Red Bull said concerns in some Asian countries that Red Bull was contaminated with cocaine were unfounded as it was Red Bull Simply Cola, not its flagship product, Red Bull Energy Drink, that had been found to contain traces of cocaine.
Despite these findings, German authorities have said there is no threat to public health and the legality of any ban has been questioned by trade groups and others.
The European netter nutrition lobby group, the Alliance for Natural Health, noted that a ban on a foodstuff cannot occur in the EU unless evidence of harm can be demonstrated which is not the case with Red Bull Simply Cola.
“It would have been absolutely impossible for Asian (or any other) authorities to have found traces of cocaine in Red Bull Energy Drink,” Red Bull said in a statement.
“We believe that Asian authorities mistakenly applied concerns about Red Bull Simply Cola to Red Bull Energy Drink, a completely different product with an entirely different formula. Nevertheless, we had Red Bull Energy Drink product samples from Asia analysed by an independent and accredited institute and confirmed that Red Bull Energy Drink does not contain any cocaine.”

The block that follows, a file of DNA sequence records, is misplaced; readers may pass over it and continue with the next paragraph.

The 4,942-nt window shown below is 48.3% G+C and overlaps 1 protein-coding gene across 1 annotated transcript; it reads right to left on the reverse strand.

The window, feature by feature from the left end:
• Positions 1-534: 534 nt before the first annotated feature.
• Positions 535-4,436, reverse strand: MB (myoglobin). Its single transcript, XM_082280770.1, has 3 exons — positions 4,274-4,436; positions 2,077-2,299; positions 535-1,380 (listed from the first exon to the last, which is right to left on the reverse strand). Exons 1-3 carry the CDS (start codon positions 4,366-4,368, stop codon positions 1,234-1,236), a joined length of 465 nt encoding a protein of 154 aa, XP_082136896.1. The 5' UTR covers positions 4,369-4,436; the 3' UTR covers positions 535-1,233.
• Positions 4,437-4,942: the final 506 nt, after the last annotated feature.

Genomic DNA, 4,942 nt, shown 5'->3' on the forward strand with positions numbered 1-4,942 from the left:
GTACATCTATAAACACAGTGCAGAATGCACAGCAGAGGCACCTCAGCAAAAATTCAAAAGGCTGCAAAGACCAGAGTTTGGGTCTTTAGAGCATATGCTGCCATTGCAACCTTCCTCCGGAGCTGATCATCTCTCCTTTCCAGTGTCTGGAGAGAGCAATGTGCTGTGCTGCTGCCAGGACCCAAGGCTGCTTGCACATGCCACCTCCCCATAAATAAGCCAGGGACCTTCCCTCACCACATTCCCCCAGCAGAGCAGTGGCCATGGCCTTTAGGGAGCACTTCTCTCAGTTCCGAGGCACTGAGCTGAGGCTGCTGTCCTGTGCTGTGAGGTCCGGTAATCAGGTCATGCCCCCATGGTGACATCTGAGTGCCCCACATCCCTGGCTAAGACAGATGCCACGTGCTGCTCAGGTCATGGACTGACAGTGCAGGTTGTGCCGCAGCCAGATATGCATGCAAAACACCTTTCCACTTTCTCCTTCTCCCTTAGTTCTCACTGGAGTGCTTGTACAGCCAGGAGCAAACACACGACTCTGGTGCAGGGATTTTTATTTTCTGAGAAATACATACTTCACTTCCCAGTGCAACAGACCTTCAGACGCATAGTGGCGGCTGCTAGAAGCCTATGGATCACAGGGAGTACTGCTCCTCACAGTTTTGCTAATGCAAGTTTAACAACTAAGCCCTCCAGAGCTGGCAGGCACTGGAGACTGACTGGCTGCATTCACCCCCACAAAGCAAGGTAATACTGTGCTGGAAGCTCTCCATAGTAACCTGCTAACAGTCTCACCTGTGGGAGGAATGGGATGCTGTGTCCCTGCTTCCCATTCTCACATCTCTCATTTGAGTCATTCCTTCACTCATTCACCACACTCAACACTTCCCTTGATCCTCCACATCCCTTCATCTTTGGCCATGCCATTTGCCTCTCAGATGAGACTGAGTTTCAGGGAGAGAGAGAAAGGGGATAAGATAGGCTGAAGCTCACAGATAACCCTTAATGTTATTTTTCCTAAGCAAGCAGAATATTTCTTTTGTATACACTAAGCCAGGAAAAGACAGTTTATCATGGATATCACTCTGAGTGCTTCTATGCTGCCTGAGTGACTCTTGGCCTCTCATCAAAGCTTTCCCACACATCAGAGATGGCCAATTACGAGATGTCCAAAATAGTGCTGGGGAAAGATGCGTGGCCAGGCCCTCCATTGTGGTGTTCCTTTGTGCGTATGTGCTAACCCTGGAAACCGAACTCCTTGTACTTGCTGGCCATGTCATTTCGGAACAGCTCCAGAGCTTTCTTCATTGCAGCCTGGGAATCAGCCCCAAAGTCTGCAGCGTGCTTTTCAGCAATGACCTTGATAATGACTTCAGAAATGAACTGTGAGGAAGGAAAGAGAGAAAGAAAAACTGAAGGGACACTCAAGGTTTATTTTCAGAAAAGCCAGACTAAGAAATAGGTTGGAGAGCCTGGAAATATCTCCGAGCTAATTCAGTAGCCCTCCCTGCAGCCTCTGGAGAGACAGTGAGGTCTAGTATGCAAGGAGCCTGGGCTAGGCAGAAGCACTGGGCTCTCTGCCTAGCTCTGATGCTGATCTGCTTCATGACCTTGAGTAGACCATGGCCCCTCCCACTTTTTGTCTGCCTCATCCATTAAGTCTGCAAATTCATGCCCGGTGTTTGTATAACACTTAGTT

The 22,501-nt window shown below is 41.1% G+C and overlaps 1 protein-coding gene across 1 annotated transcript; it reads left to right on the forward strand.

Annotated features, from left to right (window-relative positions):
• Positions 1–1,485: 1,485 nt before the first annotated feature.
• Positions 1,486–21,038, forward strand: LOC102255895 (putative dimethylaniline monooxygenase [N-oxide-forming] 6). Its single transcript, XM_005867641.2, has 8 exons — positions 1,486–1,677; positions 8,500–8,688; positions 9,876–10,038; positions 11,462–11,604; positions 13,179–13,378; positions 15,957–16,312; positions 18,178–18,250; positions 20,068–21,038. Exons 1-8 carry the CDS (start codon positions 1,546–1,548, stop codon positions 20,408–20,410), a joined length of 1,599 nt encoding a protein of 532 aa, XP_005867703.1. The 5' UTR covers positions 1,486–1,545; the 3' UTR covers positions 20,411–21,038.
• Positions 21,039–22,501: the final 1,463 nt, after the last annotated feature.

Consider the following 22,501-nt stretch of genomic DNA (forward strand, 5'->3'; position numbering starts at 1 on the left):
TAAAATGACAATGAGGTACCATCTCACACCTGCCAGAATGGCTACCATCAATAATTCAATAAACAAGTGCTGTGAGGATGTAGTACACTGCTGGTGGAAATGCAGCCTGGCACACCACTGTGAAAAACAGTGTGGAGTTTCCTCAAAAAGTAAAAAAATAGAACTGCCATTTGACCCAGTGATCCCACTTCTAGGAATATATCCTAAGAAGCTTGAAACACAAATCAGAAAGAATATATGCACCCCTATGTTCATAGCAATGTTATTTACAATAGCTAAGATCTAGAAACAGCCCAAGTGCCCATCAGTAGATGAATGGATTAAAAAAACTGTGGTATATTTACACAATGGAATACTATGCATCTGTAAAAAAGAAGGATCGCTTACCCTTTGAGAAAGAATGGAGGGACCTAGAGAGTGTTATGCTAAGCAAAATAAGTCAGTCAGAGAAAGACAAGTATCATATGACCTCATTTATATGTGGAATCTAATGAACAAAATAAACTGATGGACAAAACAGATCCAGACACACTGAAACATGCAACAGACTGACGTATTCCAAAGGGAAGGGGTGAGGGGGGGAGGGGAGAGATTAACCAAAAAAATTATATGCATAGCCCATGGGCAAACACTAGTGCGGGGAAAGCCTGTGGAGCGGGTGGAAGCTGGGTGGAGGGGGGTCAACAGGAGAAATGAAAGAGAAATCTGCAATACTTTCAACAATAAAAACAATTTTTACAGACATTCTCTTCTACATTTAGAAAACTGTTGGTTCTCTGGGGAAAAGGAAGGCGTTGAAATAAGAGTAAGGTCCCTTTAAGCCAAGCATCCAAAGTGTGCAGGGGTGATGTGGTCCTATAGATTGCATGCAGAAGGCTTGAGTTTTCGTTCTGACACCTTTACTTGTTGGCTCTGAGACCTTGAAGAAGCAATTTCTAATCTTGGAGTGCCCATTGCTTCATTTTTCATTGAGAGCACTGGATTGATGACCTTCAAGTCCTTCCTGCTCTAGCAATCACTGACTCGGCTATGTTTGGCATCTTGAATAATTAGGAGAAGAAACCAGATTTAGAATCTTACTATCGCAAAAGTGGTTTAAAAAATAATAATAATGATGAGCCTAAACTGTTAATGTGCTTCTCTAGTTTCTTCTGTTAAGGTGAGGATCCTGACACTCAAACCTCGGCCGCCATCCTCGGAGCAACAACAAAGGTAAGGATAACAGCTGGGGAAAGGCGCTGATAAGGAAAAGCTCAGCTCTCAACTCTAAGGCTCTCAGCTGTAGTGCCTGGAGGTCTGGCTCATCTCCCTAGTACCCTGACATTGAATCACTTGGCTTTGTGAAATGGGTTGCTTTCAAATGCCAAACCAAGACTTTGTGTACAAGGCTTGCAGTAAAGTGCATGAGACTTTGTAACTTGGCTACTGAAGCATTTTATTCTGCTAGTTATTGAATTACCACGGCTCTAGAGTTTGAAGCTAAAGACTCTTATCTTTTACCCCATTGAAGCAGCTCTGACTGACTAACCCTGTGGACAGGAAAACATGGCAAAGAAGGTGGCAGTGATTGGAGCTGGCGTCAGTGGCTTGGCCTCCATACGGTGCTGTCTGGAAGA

The Philippine Drug Enforcement Agency (PDEA) tested Red Bull Energy Drink products and found no traces of cocaine.
Red Bull hit the headlines for all the wrong reasons last month when the food safety agency (LIGA) in the German state of North Rhine-Westphalia detected 0.4 micrograms of cocaine per litre in Red Bull Simply Cola.
The German retailer, Rewe, pulled the product from shelves in six German states and bans followed in Jordan, Taiwan and Hong Kong.
But Red Bull has pointed out the traces are related to its use of the decocainised coca leaf extracts, which are legal around the world and used by the world’s biggest cola makers.
Toxicologists have advised consumers would have to drink two million 250mL cans of Red Bull to imbibe enough cocaine to provoke an overdose.
Austria-based Red Bull has defended its use of what is commonly known as “decocainised coca leaf extract”
“Decocainised coca leaf extracts are used as flavouring in foodstuffs around the world and are considered to be safe (eg FDA Gras Status, Council of Europe). Red Bull Cola and other foodstuff containing such extracts may therefore be sold legally,” Red Bull said.
The energy drink giant said an assessment commissioned by the Austrian Belan Institute was unable to detect any trace of cocaine, “and consequently clearly contradicts the assessment furnished by LIGA.”
It has met yesterday with the Bavarian Ministry for Environment, Health, and Consumer Protection which is formally investigating the examination results.